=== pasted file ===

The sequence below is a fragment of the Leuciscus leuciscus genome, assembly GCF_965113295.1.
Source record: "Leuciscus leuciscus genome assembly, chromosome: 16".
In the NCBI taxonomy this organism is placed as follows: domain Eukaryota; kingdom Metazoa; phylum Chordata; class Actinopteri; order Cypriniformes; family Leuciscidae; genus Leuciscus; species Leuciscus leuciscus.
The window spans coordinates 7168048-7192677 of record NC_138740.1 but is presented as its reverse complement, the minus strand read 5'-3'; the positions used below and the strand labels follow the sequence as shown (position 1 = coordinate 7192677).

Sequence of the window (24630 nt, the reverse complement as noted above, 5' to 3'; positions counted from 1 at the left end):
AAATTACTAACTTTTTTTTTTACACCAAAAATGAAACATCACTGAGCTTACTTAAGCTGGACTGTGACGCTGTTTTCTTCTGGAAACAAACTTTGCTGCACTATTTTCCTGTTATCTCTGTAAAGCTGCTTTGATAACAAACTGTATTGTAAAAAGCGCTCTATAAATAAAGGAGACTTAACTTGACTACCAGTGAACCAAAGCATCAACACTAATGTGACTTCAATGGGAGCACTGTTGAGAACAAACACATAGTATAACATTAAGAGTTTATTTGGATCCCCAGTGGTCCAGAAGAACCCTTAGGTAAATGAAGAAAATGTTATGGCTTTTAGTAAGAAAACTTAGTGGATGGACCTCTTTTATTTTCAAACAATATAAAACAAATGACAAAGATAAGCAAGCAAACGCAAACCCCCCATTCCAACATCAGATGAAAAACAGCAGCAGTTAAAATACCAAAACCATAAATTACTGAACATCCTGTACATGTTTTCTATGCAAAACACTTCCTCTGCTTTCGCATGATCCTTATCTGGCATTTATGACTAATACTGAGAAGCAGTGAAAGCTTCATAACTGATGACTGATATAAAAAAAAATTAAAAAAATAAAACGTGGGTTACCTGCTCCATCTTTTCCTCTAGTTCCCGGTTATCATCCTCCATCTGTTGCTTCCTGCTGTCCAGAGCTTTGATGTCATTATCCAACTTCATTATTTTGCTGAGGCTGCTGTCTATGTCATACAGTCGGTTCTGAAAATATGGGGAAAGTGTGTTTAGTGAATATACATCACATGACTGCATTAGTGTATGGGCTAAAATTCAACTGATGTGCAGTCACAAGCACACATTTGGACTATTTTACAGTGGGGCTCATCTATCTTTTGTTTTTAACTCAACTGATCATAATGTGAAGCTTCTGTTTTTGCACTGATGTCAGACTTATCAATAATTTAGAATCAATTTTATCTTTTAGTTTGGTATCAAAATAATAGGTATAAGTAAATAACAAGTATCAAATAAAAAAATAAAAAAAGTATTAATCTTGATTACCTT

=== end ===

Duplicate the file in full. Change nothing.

The sequence below is a fragment of the Leuciscus leuciscus genome, assembly GCF_965113295.1.
Source record: "Leuciscus leuciscus genome assembly, chromosome: 16".
In the NCBI taxonomy this organism is placed as follows: domain Eukaryota; kingdom Metazoa; phylum Chordata; class Actinopteri; order Cypriniformes; family Leuciscidae; genus Leuciscus; species Leuciscus leuciscus.
The window spans coordinates 7168048-7192677 of record NC_138740.1 but is presented as its reverse complement, the minus strand read 5'-3'; the positions used below and the strand labels follow the sequence as shown (position 1 = coordinate 7192677).

Sequence of the window (24630 nt, the reverse complement as noted above, 5' to 3'; positions counted from 1 at the left end):
AAATTACTAACTTTTTTTTTTACACCAAAAATGAAACATCACTGAGCTTACTTAAGCTGGACTGTGACGCTGTTTTCTTCTGGAAACAAACTTTGCTGCACTATTTTCCTGTTATCTCTGTAAAGCTGCTTTGATAACAAACTGTATTGTAAAAAGCGCTCTATAAATAAAGGAGACTTAACTTGACTACCAGTGAACCAAAGCATCAACACTAATGTGACTTCAATGGGAGCACTGTTGAGAACAAACACATAGTATAACATTAAGAGTTTATTTGGATCCCCAGTGGTCCAGAAGAACCCTTAGGTAAATGAAGAAAATGTTATGGCTTTTAGTAAGAAAACTTAGTGGATGGACCTCTTTTATTTTCAAACAATATAAAACAAATGACAAAGATAAGCAAGCAAACGCAAACCCCCCATTCCAACATCAGATGAAAAACAGCAGCAGTTAAAATACCAAAACCATAAATTACTGAACATCCTGTACATGTTTTCTATGCAAAACACTTCCTCTGCTTTCGCATGATCCTTATCTGGCATTTATGACTAATACTGAGAAGCAGTGAAAGCTTCATAACTGATGACTGATATAAAAAAAAATTAAAAAAATAAAACGTGGGTTACCTGCTCCATCTTTTCCTCTAGTTCCCGGTTATCATCCTCCATCTGTTGCTTCCTGCTGTCCAGAGCTTTGATGTCATTATCCAACTTCATTATTTTGCTGAGGCTGCTGTCTATGTCATACAGTCGGTTCTGAAAATATGGGGAAAGTGTGTTTAGTGAATATACATCACATGACTGCATTAGTGTATGGGCTAAAATTCAACTGATGTGCAGTCACAAGCACACATTTGGACTATTTTACAGTGGGGCTCATCTATCTTTTGTTTTTAACTCAACTGATCATAATGTGAAGCTTCTGTTTTTGCACTGATGTCAGACTTATCAATAATTTAGAATCAATTTTATCTTTTAGTTTGGTATCAAAATAATAGGTATAAGTAAATAACAAGTATCAAATAAAAAAATAAAAAAAGTATTAATCTTGATTACCTT